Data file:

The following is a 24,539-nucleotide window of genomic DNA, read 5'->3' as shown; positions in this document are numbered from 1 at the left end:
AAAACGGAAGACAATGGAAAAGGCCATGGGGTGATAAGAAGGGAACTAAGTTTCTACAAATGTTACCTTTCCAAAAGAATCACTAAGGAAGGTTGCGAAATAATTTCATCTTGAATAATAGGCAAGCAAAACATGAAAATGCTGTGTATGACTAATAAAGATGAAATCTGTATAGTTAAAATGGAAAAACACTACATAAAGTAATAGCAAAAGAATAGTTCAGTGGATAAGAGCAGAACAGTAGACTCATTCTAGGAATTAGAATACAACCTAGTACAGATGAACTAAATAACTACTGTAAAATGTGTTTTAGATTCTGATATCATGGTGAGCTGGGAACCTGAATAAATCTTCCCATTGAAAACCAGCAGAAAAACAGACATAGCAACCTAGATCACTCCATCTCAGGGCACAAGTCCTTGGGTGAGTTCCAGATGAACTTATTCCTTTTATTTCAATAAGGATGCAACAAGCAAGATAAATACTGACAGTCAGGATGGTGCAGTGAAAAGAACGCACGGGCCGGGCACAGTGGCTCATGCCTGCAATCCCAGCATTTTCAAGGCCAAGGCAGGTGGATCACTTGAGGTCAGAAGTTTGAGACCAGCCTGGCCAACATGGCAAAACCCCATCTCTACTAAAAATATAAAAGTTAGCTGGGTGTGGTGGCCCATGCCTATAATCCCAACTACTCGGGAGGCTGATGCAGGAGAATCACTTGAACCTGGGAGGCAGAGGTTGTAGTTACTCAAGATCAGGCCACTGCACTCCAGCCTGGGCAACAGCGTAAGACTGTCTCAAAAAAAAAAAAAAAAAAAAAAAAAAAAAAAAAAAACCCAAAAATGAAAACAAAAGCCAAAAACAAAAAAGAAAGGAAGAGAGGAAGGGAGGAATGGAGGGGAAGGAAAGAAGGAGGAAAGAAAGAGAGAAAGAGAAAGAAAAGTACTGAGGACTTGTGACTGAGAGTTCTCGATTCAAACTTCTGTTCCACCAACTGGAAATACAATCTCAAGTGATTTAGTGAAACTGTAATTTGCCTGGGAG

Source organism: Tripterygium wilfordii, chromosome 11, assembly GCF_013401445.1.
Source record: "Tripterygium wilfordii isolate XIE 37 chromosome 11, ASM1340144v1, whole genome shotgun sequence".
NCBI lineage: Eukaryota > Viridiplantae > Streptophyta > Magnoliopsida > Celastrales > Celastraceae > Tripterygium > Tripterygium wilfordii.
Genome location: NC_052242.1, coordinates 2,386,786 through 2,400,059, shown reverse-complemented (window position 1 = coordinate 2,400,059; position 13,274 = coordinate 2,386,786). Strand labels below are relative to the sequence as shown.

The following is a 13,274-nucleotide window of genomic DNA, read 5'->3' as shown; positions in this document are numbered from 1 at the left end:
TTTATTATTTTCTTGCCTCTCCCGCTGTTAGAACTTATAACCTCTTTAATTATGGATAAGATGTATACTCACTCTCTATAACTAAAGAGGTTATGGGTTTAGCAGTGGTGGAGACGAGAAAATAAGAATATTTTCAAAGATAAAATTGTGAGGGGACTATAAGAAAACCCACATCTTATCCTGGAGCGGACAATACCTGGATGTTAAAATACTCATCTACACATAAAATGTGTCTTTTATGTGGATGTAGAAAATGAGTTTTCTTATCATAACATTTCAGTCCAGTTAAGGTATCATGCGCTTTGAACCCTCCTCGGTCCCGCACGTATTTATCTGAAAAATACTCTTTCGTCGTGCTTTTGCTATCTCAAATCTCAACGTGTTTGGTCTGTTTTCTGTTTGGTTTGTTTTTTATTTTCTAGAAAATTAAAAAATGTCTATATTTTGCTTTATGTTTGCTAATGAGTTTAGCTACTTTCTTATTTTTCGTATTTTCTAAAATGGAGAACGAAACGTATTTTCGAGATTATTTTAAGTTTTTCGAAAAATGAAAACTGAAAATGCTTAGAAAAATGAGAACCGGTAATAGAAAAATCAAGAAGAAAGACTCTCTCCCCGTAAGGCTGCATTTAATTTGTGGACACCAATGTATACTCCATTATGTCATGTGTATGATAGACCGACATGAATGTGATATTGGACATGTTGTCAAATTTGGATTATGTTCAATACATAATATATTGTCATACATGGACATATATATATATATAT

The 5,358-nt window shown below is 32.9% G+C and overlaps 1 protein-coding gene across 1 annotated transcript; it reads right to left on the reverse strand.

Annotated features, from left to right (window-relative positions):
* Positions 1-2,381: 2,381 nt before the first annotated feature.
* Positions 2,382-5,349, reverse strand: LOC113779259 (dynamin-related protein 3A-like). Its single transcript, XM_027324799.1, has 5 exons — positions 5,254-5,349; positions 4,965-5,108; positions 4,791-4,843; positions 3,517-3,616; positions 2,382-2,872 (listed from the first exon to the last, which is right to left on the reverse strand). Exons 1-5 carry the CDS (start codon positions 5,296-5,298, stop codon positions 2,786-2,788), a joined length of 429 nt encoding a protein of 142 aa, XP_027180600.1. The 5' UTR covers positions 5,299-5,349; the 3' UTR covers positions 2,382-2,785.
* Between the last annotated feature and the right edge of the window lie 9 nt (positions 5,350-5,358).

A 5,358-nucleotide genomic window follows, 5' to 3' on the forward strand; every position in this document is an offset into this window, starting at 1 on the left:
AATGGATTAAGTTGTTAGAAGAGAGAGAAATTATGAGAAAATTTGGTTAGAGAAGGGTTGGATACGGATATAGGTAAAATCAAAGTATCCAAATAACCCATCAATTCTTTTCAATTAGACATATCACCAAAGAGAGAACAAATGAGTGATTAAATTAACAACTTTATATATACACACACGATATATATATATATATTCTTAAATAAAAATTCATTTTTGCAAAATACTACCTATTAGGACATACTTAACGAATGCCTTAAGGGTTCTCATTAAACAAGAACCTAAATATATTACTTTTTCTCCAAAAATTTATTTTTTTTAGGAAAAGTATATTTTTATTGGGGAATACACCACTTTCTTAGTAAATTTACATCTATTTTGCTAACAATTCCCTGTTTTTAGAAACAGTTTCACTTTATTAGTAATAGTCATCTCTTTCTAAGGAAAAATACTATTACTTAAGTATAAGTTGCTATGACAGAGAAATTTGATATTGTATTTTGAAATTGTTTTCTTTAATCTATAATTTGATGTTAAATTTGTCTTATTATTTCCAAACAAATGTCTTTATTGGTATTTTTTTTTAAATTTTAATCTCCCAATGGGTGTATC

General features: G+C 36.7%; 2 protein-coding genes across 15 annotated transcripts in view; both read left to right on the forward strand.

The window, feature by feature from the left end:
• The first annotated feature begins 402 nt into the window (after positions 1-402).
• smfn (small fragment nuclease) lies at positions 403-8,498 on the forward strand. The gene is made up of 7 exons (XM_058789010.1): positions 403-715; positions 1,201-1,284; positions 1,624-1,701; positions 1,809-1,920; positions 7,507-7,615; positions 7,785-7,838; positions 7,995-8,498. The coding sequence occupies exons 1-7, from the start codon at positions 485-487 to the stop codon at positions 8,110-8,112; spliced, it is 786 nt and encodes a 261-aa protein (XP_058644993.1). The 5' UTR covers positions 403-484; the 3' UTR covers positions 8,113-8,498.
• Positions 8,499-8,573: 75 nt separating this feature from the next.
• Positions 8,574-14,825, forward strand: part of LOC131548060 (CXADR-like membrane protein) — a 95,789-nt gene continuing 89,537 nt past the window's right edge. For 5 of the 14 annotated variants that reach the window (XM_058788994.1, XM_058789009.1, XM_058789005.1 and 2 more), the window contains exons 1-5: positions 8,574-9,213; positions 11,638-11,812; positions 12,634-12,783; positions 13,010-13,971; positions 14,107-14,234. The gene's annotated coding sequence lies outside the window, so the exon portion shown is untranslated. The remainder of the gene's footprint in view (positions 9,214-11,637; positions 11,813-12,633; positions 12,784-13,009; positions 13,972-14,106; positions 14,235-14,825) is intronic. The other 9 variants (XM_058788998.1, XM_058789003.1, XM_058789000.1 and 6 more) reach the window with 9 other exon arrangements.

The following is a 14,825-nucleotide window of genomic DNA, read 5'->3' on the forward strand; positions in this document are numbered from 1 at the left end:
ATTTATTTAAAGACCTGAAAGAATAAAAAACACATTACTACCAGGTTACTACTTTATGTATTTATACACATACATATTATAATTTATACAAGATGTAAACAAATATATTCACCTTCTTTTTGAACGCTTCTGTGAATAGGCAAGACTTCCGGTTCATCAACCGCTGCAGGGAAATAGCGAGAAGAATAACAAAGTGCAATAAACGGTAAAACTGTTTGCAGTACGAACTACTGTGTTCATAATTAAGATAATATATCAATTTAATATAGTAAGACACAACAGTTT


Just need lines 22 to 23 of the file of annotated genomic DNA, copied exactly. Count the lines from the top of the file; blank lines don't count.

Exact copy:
The following is a 14,825-nucleotide window of genomic DNA, read 5'->3' on the forward strand; positions in this document are numbered from 1 at the left end:
ATTTATTTAAAGACCTGAAAGAATAAAAAACACATTACTACCAGGTTACTACTTTATGTATTTATACACATACATATTATAATTTATACAAGATGTAAACAAATATATTCACCTTCTTTTTGAACGCTTCTGTGAATAGGCAAGACTTCCGGTTCATCAACCGCTGCAGGGAAATAGCGAGAAGAATAACAAAGTGCAATAAACGGTAAAACTGTTTGCAGTACGAACTACTGTGTTCATAATTAAGATAATATATCAATTTAATATAGTAAGACACAACAGTTT